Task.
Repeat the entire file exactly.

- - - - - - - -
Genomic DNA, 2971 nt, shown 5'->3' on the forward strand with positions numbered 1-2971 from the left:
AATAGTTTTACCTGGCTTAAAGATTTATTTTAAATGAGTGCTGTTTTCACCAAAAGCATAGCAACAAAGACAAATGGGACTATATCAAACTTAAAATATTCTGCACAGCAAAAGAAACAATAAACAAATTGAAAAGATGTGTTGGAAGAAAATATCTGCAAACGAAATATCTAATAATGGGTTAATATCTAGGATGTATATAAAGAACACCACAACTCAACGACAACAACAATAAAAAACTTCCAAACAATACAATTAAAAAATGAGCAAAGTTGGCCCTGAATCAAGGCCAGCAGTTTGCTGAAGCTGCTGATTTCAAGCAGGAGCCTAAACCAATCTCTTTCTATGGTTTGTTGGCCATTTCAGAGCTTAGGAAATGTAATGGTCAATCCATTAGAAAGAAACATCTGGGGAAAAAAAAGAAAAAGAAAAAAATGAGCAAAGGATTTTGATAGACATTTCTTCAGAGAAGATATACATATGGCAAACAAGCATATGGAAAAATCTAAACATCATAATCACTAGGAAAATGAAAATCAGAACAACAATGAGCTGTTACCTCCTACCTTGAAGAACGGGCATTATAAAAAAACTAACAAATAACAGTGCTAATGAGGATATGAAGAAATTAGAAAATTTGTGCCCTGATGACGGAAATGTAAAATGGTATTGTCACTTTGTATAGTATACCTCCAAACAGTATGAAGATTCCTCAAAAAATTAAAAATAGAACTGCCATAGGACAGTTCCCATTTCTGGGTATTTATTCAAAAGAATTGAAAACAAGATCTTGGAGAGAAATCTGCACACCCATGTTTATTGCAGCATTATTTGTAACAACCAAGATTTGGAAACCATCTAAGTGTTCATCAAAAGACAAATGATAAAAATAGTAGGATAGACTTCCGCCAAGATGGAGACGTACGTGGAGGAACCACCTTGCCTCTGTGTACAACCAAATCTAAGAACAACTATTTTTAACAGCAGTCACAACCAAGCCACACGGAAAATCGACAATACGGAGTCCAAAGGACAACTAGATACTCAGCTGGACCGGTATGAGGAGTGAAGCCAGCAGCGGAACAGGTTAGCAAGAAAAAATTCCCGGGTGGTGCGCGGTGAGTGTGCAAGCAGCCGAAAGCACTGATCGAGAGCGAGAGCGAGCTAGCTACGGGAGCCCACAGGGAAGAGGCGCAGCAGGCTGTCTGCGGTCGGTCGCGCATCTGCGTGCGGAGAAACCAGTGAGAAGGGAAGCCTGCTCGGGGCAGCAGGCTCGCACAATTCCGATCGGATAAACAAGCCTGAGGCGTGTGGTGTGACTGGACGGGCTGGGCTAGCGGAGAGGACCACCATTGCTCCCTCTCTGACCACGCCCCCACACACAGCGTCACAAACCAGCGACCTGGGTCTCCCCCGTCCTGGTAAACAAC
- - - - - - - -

Genomic DNA, 2971 nt, shown 5'->3' on the forward strand with positions numbered 1-2971 from the left:
AATAGTTTTACCTGGCTTAAAGATTTATTTTAAATGAGTGCTGTTTTCACCAAAAGCATAGCAACAAAGACAAATGGGACTATATCAAACTTAAAATATTCTGCACAGCAAAAGAAACAATAAACAAATTGAAAAGATGTGTTGGAAGAAAATATCTGCAAACGAAATATCTAATAATGGGTTAATATCTAGGATGTATATAAAGAACACCACAACTCAACGACAACAACAATAAAAAACTTCCAAACAATACAATTAAAAAATGAGCAAAGTTGGCCCTGAATCAAGGCCAGCAGTTTGCTGAAGCTGCTGATTTCAAGCAGGAGCCTAAACCAATCTCTTTCTATGGTTTGTTGGCCATTTCAGAGCTTAGGAAATGTAATGGTCAATCCATTAGAAAGAAACATCTGGGGAAAAAAAAGAAAAAGAAAAAAATGAGCAAAGGATTTTGATAGACATTTCTTCAGAGAAGATATACATATGGCAAACAAGCATATGGAAAAATCTAAACATCATAATCACTAGGAAAATGAAAATCAGAACAACAATGAGCTGTTACCTCCTACCTTGAAGAACGGGCATTATAAAAAAACTAACAAATAACAGTGCTAATGAGGATATGAAGAAATTAGAAAATTTGTGCCCTGATGACGGAAATGTAAAATGGTATTGTCACTTTGTATAGTATACCTCCAAACAGTATGAAGATTCCTCAAAAAATTAAAAATAGAACTGCCATAGGACAGTTCCCATTTCTGGGTATTTATTCAAAAGAATTGAAAACAAGATCTTGGAGAGAAATCTGCACACCCATGTTTATTGCAGCATTATTTGTAACAACCAAGATTTGGAAACCATCTAAGTGTTCATCAAAAGACAAATGATAAAAATAGTAGGATAGACTTCCGCCAAGATGGAGACGTACGTGGAGGAACCACCTTGCCTCTGTGTACAACCAAATCTAAGAACAACTATTTTTAACAGCAGTCACAACCAAGCCACACGGAAAATCGACAATACGGAGTCCAAAGGACAACTAGATACTCAGCTGGACCGGTATGAGGAGTGAAGCCAGCAGCGGAACAGGTTAGCAAGAAAAAATTCCCGGGTGGTGCGCGGTGAGTGTGCAAGCAGCCGAAAGCACTGATCGAGAGCGAGAGCGAGCTAGCTACGGGAGCCCACAGGGAAGAGGCGCAGCAGGCTGTCTGCGGTCGGTCGCGCATCTGCGTGCGGAGAAACCAGTGAGAAGGGAAGCCTGCTCGGGGCAGCAGGCTCGCACAATTCCGATCGGATAAACAAGCCTGAGGCGTGTGGTGTGACTGGACGGGCTGGGCTAGCGGAGAGGACCACCATTGCTCCCTCTCTGACCACGCCCCCACACACAGCGTCACAAACCAGCGACCTGGGTCTCCCCCGTCCTGGTAAACAAC